Incremental Machine Learning for Extreme Scale Computing
High-volume and/or high-velocity data is increasingly being generated and analyzed, especially in domains like IoT, banking, retail and Renewable Energy Sources (RES). Consequently, applications that require accurate real-time forecasts and predictions are also steadily increasing. Examples include very short-term forecasting for energy bidding, failure detection in manufacturing, or sentiment analysis on data from sources like Twitter. These issues have been addressed using data compression techniques and incremental machine learning algorithms.
In collaboration with Aalborg University in Denmark and Athena Research Institute in Greece, we designed a novel end-to-end platform that provides efficient ingestion, compression, transfer, query processing, and machine learning-based analytics for high-frequency and high-volume time series from IoT. The performance of the platform was evaluated using real-world dataset from RES installations. The results showed the importance of high-frequency analytics and the surprisingly positive impact of error bounded lossy compression on machine learning in the form of AutoML. For example, when detecting yaw misalignments in wind turbines, an improvement of 9% in accuracy was observed for AutoML models on lossy compressed data compared to the current industry standard of 10-minute aggregated data. Thus, these small-scale experiments show the potential of the platform, and larger pilots are planned. Incremental machine learning algorithms provide an efficient approach for this type of data due to frequent concept drifts and noisy, often missing data. However, AutoML for incremental models can be a challenge. Unlike AutoML in batch learning algorithms, where the best model is chosen offline using a validation dataset and deployed for scoring, AutoML for incremental models requires dynamic and constantly updated to find the best model for a given concept. Similarly, dynamic ensembling, which is of great value for incremental models, requires that the base estimators' weights be regularly updated based on the motif of the incoming data. Dynamic AutoML workflows and ensembling for big data add an additional layer of difficulty as the models need to be computationally efficient while being robust to handle hyper-parameter optimization of multiple variants of incremental learning like online, continual, shallow, and deep learning models that highly vary in complexity.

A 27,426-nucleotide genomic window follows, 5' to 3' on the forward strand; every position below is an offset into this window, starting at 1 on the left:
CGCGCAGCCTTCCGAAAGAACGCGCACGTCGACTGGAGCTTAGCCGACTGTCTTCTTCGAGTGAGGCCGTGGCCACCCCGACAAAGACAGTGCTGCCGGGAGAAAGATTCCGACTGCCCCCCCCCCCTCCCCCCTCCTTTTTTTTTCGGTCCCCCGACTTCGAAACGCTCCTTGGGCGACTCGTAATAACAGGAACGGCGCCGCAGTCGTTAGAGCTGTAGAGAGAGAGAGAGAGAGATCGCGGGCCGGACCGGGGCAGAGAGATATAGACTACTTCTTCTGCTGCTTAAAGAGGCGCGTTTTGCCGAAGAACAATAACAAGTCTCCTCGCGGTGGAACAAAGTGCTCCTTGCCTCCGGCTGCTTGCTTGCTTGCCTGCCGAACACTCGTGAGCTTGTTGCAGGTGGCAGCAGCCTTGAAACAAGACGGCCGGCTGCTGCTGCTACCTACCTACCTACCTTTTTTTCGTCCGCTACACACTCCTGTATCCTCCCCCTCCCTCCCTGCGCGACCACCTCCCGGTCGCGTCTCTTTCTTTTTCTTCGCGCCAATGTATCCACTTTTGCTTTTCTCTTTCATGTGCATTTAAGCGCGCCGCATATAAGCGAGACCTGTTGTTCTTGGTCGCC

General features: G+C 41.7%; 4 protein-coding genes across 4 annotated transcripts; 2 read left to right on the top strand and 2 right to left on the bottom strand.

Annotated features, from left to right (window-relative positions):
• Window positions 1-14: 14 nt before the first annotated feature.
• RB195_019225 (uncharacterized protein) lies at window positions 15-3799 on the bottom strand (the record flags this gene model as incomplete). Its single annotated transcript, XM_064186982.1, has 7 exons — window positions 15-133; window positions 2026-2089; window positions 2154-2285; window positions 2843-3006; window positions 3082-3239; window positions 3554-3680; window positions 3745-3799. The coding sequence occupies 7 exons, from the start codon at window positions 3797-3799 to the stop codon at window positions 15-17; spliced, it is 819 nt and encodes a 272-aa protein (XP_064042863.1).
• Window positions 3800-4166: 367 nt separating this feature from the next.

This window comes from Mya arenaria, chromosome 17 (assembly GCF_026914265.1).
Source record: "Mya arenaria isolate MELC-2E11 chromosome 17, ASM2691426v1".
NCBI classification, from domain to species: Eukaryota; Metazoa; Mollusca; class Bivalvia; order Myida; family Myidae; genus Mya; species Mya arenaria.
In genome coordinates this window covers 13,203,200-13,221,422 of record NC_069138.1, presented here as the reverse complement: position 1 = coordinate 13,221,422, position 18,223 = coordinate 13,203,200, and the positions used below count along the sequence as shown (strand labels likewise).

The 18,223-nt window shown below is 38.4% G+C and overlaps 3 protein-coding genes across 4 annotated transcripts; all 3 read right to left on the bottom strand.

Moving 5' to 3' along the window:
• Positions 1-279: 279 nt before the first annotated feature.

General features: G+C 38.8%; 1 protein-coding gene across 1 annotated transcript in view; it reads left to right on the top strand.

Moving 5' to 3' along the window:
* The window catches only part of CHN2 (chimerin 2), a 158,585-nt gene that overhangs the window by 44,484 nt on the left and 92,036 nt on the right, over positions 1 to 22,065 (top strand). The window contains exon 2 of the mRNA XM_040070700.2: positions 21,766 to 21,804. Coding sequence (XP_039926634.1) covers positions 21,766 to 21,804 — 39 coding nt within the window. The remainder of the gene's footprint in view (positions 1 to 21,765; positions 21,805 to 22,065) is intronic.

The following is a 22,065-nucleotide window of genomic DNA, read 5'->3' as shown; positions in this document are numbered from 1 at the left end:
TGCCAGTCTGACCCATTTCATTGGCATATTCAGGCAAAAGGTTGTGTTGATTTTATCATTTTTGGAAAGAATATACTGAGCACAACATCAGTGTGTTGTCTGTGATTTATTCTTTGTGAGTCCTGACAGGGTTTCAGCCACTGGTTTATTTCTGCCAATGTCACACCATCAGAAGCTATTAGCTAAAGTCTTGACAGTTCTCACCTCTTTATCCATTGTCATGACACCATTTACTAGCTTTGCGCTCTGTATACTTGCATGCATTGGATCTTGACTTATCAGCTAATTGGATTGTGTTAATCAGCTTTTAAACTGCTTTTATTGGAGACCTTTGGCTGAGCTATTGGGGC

To address some of these issues, we have developed Streams and Incremental Learning (SAIL) library (open source, MIT license) which provides a common scikit-learn-based interface for some of the variants of incremental learning as mentioned above. It also provides ensembling options with batch learning models compared to existing libraries that keep batch and incremental models independent. Further, distributed computing for AutoML and ensembling within SAIL has been set up using Ray.
The work can be exploited in domains where high frequency, high volume data is becoming more prominent. In MORE, we use these models for data provided by Engie and Inaccess for use-cases based in wind and solar parks respectively.